Jungle Flies – Fly Fishing the Amazon and Orinoco River

Jungle Flies. Sound awesome? I think so! The word “jungle” has a big, important and mystic feel. Most anglers who get to fly fish in the jungle appreciate the pure beauty and uniqueness of insects and aquatic life that live there. Jungle flies are basically imitations of this aquatic life. However, there are so many different species in jungle waters that the sheer diversity of patterns, color and texture is overwhelming.

Recently, on one of my fishing trips on a river in Columbia’s Orinoco River basin, we saw an amazing hatch of may flies- thousands and thousands of insects zooming their busy flight above the water’s surface. We joked about this crazy hatch, asking each other if anyone had the specific mayfly pattern to “match the hatch” in our fly selection. Of course the answer was no! There are too many species of insects living in the jungle for an angler to match every hatch! It would be another attempt we were well used to as jungle fishermen.

Lagoons are created when a curve of the river slowly deposits sediments, finally separating it from the course of the river. This is a special lagoon with lots of fishable spots.

As anglers in the jungle, we carry flies that imitate peacock bass, payara and several other fish species. We use 8-weight and 10-weight rods. It is all about catching a big fish on a fly that has lots of flash, tall profiles and water-pushing features. Generally, when I’m guiding here in Central America I see my clients using flies they have tied or purchased elsewhere.

Although beautiful, many of these outsider flies are too big, tied onto very thick hooks, or made of materials that absorb and retain water. Fly fishing in these tropical conditions is challenging.

Tight aquatic spaces with thick growth and many obstacles make casting, catching and landing fish in the jungle a challenge! I find that if I have many fly choices available, the chance of landing a fish is best.

My advice for tying jungle flies is to try hollow tying, or “high tying”, which will create big, visible and easy casting flies that will generally match many bait fish in the area. Imagine a big colorful peacock bass or a jumping payara striking, fighting and finally leaving you exhausted, marked with a burnt stripping finger as the telltale sign of success. Jungle fly fishing is something every angler should experience.

Murray Low waits for his next fishing spot as we jungle ride through the Orinoco River light show.
A small caiman following a popper. Nice creatures.
Suddenly I realize this could be a nice streamer fly fishing picture.
Here is a school of flies that have caught tons of peacocks in the trips I’ve made lately. I had to give it a name, so joking around with a fishing partner the Peacock Bass Exciter was born! This is a fly I hollow tie, and it imitates a smaller peacock bass. The fire tiger color is a must almost anywhere. The action of this fly is kind of jiggy due to the doll eyes’ position, and it will stay in the fishing zone easily without sinking fast.
Top: Chris P. with another 20 pound barred peacock bass before release. He caught the biggest peacocks that trip.
Bottom: Payaras will attack any fly, especially if it is big and flashy. 10” flies are good for this fishing, and several colors will make the payaras turn and strike. This pattern is special and was made with a little yarn and a fish skull. I thought it looked great and decided not to fish it and instead frame it to decorate my tying room.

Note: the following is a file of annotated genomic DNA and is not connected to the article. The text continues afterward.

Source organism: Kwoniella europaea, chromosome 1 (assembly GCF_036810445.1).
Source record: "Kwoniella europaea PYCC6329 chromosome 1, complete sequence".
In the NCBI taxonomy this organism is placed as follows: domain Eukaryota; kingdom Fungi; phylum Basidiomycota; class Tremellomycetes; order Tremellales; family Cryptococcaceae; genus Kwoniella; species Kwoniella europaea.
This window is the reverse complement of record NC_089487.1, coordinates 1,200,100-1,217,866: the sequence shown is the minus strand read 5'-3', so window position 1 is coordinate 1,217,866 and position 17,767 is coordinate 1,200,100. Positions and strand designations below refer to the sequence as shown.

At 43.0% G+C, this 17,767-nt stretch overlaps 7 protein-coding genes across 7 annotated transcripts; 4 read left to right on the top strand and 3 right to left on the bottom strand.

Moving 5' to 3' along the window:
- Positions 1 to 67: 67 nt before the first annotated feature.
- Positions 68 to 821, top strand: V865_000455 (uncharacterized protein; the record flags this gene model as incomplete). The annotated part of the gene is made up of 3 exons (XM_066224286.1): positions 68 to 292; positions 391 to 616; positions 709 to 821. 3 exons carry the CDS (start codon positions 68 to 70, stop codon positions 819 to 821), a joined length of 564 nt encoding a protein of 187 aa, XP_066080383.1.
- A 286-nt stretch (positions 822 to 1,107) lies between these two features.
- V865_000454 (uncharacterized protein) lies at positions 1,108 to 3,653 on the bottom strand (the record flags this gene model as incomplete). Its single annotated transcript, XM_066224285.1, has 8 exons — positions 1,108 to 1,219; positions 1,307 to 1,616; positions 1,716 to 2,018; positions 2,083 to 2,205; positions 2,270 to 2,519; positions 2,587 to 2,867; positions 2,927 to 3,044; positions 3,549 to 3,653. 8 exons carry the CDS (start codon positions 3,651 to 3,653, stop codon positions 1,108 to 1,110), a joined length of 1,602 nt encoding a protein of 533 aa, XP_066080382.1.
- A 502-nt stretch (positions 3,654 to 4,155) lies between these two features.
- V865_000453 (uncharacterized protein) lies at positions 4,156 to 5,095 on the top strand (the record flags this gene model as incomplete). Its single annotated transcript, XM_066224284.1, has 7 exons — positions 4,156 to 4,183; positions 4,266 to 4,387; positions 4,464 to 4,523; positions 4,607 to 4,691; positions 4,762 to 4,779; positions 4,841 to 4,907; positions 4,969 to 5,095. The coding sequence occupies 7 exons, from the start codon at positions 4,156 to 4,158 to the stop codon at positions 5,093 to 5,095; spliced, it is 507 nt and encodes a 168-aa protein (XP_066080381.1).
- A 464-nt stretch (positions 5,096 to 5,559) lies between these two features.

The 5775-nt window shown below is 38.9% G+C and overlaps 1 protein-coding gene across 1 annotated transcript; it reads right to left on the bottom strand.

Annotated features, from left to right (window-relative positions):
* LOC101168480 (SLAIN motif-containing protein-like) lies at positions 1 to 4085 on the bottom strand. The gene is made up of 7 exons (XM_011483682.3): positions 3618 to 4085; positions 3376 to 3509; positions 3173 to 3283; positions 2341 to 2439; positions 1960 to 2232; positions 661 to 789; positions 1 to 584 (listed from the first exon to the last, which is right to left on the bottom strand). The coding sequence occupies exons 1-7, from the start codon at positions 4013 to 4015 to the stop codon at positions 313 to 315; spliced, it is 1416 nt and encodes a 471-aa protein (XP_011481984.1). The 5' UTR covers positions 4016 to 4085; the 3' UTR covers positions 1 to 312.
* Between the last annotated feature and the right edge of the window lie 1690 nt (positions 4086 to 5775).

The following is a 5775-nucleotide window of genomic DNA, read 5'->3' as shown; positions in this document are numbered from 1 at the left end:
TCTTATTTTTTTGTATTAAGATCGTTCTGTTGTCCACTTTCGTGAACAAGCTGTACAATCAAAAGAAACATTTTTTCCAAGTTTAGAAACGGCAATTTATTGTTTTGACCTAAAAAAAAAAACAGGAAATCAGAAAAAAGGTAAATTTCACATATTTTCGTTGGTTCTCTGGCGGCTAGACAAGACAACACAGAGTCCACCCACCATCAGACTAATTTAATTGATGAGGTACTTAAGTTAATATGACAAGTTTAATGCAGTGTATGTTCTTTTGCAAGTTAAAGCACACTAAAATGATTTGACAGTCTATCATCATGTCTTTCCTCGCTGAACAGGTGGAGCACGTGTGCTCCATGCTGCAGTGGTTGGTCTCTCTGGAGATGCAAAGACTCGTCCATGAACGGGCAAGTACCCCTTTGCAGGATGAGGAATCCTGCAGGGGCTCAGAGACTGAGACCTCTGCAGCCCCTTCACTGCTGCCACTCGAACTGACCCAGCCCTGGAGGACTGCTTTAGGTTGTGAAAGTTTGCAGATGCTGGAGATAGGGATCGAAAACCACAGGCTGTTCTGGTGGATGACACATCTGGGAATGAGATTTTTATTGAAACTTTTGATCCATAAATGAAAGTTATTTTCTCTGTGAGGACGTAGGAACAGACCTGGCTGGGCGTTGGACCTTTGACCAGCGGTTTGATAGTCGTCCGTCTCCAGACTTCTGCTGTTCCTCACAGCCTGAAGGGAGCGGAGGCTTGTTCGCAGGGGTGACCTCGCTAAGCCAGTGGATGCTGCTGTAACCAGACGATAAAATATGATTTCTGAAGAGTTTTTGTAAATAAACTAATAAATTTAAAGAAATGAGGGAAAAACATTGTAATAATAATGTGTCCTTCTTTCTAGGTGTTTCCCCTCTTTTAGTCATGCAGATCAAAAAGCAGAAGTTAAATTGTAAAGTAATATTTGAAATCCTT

At the tying table, I still use dubbing loops to tie in some flash.
A 19-pound peacock bass caught on a chartreuse red tail fly.
You can tell this is a high producer. Kinky muddlers are well suited for jungle fishing- they are easy to cast and move great while pushing water.
A 14-pound peacock bass is finally ready for a picture. Notice how sparsely tied the fly is?
Here is another fish that predators in the jungle prey on. They have an orange stripped tail, and I’ve seen payaras chasing them in the currents. Peacock bass also hunt them along the shore lines of lagoons.
Here I am with a 10-pound peacock bass we call “Pinta de Lapa,” or paca in it’s spotted suit. When barred peacock bass mature sexually, they loose the spots and turn more yellow with darker bars. Amazing fighters.
Here’s a 3-pound piranha- a fun catch on a fly.
Open wide! Here’s a great payara jumping shot.
My friend Chris Preston holds his first payara. We were fishing in late March and the chances to catch big payara in the Orinoco River were low as rains began. We fished a tributary far away from the river’s mouth, and on our first day we found them in some nice currents. Payaras can reach up to 40 pounds.
Mid-day temperatures in the jungle can be suffocating, as we learned from our native guide Camilo. While refreshing in the water after lunch, he told us jungle stories about cannibal natives who lived a long time ago in this river.

Contributed By

Armando Giraldo

I was born in Bogotá, Colombia pretty far away from any fishable waters. But at the age of six, I had the fortune of taking my vacations at my grandmother’s house. There sugar cane fields filled with lakes and rivers allowed me to baitfish for several species. At the age of 14, I learned how to fly fish and tie flies. Ever since, it’s been all about fly fishing for each and every species of fish I can find. Jungle fly fishing became my absolute obsession. The Orinoco River and Amazon River basin species of fish are big, wild and colorful. Plus the scenery, sounds and smells are nourishing for the soul.


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